Since young children are small, people often continue to use their original vehicles. As they grow, a large percentage of children with disabilities will likely use custom wheelchairs. Whether they use power or manual wheelchairs, these devices require more space. Additionally, these wheelchairs may have adaptive features, which are needed for optimum seating and positioning. If that’s the case, these wheelchairs will be larger in size.

Your child’s therapists’ may also recommend special, adaptive walkers, and/or bath chairs. Due to health-related needs, this equipment will need to accompany your child on vacations and family trips. Finding space for, and transporting this equipment, can be tricky. It can be especially challenging if there are other children in your family; however, before jumping to a larger vehicle, consider the next stages of your child’s life. Some vehicles can be adapted as your child grows, whereas some can’t. For this reason, it’s extremely important to work with an accessible vehicle consultant or specialist. That way, you can make an educated decision, regarding your current and future needs.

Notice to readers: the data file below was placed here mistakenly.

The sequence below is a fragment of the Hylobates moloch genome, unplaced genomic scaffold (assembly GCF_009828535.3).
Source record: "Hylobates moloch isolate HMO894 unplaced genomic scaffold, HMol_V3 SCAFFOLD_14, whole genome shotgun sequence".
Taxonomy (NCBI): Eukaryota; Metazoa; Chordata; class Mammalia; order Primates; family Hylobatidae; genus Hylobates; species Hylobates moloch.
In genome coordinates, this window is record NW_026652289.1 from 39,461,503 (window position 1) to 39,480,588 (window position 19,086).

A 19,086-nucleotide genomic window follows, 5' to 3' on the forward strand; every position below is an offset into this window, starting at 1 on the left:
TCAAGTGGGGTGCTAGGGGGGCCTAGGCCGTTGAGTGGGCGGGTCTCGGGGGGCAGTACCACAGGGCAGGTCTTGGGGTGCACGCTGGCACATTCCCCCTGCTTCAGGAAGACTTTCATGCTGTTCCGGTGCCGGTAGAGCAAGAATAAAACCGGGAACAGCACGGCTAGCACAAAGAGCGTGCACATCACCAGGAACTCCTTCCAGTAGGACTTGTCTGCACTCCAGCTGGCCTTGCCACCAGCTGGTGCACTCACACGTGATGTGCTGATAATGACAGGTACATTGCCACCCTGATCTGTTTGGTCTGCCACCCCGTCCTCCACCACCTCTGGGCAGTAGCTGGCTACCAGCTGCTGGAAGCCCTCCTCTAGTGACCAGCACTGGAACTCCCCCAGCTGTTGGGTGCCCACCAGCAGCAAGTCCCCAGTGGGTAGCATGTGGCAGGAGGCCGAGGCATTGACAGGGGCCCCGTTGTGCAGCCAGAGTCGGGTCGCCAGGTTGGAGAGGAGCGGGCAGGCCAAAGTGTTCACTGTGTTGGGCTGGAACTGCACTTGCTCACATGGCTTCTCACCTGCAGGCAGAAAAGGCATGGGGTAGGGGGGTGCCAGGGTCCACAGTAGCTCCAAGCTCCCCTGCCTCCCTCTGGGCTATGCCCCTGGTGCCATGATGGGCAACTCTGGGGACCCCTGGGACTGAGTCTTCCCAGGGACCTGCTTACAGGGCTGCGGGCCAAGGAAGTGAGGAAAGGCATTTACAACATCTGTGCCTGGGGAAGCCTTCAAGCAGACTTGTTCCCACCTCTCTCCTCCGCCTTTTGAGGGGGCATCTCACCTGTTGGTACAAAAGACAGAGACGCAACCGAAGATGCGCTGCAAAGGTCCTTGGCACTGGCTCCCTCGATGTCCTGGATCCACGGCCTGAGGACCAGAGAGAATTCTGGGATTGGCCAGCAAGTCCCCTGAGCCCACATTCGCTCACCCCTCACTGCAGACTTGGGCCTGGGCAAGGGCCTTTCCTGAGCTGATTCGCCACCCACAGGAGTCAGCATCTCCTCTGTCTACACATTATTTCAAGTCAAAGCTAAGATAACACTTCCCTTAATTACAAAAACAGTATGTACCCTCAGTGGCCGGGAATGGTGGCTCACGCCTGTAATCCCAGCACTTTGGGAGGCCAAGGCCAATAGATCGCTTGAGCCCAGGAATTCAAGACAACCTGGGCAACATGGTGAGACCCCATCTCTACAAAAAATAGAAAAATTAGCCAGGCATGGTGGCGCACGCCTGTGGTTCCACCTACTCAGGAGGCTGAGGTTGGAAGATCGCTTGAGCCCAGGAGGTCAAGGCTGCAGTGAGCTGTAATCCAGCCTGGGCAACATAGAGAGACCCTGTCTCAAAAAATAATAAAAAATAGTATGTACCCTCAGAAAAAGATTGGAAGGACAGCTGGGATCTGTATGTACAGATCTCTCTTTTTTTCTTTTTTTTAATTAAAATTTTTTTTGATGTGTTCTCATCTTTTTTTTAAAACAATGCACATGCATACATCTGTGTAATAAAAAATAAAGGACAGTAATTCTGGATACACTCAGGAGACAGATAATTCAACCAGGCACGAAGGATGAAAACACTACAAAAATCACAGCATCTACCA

A growing child takes up an increasing amount of space, and may require a minivan or large SUV to accommodate their changing needs. The medical equipment your child needs may become larger and heavier. Most parents will have the body strength and flexibility to transport this equipment without modifying their vehicle with special hitch, ramp, or lift; however, you’ll want to pause and think about this decision.

Now, your child’s world is expanding with school, after-school activities, play dates, and other, fun outings! You are both getting older. With increased age, comes the risk of back injury and other, overuse syndromes. These maladies could be hazardous to your health, and could even affect your family’s wellbeing. Positive attitudes in the home environment cannot be overstated, which requires everybody remain healthy!